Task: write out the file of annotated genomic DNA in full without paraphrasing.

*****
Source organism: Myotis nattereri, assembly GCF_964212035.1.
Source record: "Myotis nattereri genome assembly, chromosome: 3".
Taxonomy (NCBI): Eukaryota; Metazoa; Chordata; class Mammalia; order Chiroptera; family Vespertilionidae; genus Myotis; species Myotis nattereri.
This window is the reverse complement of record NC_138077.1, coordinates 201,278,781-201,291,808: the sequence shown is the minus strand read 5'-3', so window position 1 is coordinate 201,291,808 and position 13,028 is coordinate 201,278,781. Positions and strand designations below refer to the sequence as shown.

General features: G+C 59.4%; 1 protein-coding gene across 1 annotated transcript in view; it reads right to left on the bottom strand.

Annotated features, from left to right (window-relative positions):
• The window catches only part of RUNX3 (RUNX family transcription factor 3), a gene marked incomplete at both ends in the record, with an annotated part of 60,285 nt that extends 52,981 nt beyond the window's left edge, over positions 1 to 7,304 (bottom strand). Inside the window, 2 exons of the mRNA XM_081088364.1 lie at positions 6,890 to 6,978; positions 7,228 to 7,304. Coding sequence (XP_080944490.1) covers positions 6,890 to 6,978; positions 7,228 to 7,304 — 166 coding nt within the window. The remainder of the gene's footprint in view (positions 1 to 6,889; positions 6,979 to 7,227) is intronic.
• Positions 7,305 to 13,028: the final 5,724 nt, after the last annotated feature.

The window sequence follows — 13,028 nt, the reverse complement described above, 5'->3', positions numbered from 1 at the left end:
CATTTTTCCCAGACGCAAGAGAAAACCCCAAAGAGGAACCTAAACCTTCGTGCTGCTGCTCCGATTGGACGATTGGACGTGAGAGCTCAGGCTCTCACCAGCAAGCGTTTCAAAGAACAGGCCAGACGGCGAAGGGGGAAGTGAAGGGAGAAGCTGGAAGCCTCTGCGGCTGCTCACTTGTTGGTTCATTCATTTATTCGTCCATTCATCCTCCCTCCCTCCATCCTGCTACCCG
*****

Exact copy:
Source organism: Myotis nattereri, assembly GCF_964212035.1.
Source record: "Myotis nattereri genome assembly, chromosome: 3".
Taxonomy (NCBI): Eukaryota; Metazoa; Chordata; class Mammalia; order Chiroptera; family Vespertilionidae; genus Myotis; species Myotis nattereri.
This window is the reverse complement of record NC_138077.1, coordinates 201,278,781-201,291,808: the sequence shown is the minus strand read 5'-3', so window position 1 is coordinate 201,291,808 and position 13,028 is coordinate 201,278,781. Positions and strand designations below refer to the sequence as shown.

General features: G+C 59.4%; 1 protein-coding gene across 1 annotated transcript in view; it reads right to left on the bottom strand.

Annotated features, from left to right (window-relative positions):
• The window catches only part of RUNX3 (RUNX family transcription factor 3), a gene marked incomplete at both ends in the record, with an annotated part of 60,285 nt that extends 52,981 nt beyond the window's left edge, over positions 1 to 7,304 (bottom strand). Inside the window, 2 exons of the mRNA XM_081088364.1 lie at positions 6,890 to 6,978; positions 7,228 to 7,304. Coding sequence (XP_080944490.1) covers positions 6,890 to 6,978; positions 7,228 to 7,304 — 166 coding nt within the window. The remainder of the gene's footprint in view (positions 1 to 6,889; positions 6,979 to 7,227) is intronic.
• Positions 7,305 to 13,028: the final 5,724 nt, after the last annotated feature.

The window sequence follows — 13,028 nt, the reverse complement described above, 5'->3', positions numbered from 1 at the left end:
CATTTTTCCCAGACGCAAGAGAAAACCCCAAAGAGGAACCTAAACCTTCGTGCTGCTGCTCCGATTGGACGATTGGACGTGAGAGCTCAGGCTCTCACCAGCAAGCGTTTCAAAGAACAGGCCAGACGGCGAAGGGGGAAGTGAAGGGAGAAGCTGGAAGCCTCTGCGGCTGCTCACTTGTTGGTTCATTCATTTATTCGTCCATTCATCCTCCCTCCCTCCATCCTGCTACCCG